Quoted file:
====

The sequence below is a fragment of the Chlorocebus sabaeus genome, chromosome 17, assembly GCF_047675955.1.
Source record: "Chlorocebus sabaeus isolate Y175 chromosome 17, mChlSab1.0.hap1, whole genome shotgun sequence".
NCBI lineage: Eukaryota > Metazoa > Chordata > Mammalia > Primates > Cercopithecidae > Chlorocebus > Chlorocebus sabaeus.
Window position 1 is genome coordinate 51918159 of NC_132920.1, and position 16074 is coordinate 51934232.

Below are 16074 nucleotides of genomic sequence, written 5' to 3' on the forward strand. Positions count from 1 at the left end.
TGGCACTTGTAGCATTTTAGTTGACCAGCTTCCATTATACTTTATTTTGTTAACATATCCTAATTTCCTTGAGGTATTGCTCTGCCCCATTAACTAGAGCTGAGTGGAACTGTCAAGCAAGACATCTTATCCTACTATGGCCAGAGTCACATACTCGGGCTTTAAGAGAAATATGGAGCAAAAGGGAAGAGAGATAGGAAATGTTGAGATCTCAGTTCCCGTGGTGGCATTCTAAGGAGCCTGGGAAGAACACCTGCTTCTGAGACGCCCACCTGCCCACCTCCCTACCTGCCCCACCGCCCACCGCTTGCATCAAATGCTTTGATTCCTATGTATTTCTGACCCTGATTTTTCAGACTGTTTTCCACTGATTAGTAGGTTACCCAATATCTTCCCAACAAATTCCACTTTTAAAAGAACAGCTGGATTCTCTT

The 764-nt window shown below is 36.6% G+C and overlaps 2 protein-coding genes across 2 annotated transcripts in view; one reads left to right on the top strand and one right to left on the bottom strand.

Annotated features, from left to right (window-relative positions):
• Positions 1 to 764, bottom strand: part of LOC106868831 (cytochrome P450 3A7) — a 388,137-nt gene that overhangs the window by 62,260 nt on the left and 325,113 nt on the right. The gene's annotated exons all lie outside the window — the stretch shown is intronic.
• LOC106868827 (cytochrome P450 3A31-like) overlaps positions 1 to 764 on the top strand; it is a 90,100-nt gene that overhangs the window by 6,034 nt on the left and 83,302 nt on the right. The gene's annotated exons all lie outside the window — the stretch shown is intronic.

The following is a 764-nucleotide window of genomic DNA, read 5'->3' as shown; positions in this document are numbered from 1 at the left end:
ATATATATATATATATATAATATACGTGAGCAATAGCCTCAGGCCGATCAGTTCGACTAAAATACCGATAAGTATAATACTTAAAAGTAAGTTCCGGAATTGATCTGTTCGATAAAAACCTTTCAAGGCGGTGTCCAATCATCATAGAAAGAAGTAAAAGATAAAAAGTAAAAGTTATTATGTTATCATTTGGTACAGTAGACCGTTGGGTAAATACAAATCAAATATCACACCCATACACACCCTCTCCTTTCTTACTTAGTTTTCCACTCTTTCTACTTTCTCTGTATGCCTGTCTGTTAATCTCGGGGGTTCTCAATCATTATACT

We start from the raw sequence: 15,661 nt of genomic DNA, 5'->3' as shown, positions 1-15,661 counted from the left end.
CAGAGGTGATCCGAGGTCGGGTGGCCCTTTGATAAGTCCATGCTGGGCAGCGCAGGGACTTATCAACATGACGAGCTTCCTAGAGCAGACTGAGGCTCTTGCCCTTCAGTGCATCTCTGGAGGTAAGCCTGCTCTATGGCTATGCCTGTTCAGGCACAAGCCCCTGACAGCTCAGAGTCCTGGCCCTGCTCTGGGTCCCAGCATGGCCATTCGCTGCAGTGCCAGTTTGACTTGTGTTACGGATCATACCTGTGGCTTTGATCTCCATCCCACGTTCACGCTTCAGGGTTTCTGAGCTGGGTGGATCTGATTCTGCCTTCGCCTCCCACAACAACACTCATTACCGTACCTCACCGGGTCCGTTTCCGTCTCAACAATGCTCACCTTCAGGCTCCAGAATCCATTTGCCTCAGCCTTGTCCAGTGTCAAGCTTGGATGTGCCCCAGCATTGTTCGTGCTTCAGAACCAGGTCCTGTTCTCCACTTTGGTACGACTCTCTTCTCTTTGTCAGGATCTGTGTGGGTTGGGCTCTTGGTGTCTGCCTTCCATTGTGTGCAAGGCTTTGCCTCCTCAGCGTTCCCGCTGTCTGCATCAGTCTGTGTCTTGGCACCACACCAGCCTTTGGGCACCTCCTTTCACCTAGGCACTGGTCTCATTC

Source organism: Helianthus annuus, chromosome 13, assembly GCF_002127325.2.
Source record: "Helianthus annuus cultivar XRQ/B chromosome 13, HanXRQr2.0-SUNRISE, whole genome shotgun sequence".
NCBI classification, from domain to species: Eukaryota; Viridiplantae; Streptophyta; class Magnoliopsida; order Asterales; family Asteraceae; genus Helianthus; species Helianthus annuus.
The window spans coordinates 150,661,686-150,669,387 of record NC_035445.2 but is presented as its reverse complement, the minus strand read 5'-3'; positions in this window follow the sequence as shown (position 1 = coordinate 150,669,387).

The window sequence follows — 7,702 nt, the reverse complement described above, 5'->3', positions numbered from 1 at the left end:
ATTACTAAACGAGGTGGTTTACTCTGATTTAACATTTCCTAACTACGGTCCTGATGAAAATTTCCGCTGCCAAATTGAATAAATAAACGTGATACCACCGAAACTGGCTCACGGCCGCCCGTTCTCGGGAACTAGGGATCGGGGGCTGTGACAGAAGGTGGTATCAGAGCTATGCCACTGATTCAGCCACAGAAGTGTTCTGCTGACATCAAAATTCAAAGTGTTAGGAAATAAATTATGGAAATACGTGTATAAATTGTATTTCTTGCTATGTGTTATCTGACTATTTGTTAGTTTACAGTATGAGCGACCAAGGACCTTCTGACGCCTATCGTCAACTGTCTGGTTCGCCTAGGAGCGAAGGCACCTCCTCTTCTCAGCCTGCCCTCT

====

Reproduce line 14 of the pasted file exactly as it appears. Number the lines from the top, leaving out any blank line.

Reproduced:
CAGAGGTGATCCGAGGTCGGGTGGCCCTTTGATAAGTCCATGCTGGGCAGCGCAGGGACTTATCAACATGACGAGCTTCCTAGAGCAGACTGAGGCTCTTGCCCTTCAGTGCATCTCTGGAGGTAAGCCTGCTCTATGGCTATGCCTGTTCAGGCACAAGCCCCTGACAGCTCAGAGTCCTGGCCCTGCTCTGGGTCCCAGCATGGCCATTCGCTGCAGTGCCAGTTTGACTTGTGTTACGGATCATACCTGTGGCTTTGATCTCCATCCCACGTTCACGCTTCAGGGTTTCTGAGCTGGGTGGATCTGATTCTGCCTTCGCCTCCCACAACAACACTCATTACCGTACCTCACCGGGTCCGTTTCCGTCTCAACAATGCTCACCTTCAGGCTCCAGAATCCATTTGCCTCAGCCTTGTCCAGTGTCAAGCTTGGATGTGCCCCAGCATTGTTCGTGCTTCAGAACCAGGTCCTGTTCTCCACTTTGGTACGACTCTCTTCTCTTTGTCAGGATCTGTGTGGGTTGGGCTCTTGGTGTCTGCCTTCCATTGTGTGCAAGGCTTTGCCTCCTCAGCGTTCCCGCTGTCTGCATCAGTCTGTGTCTTGGCACCACACCAGCCTTTGGGCACCTCCTTTCACCTAGGCACTGGTCTCATTC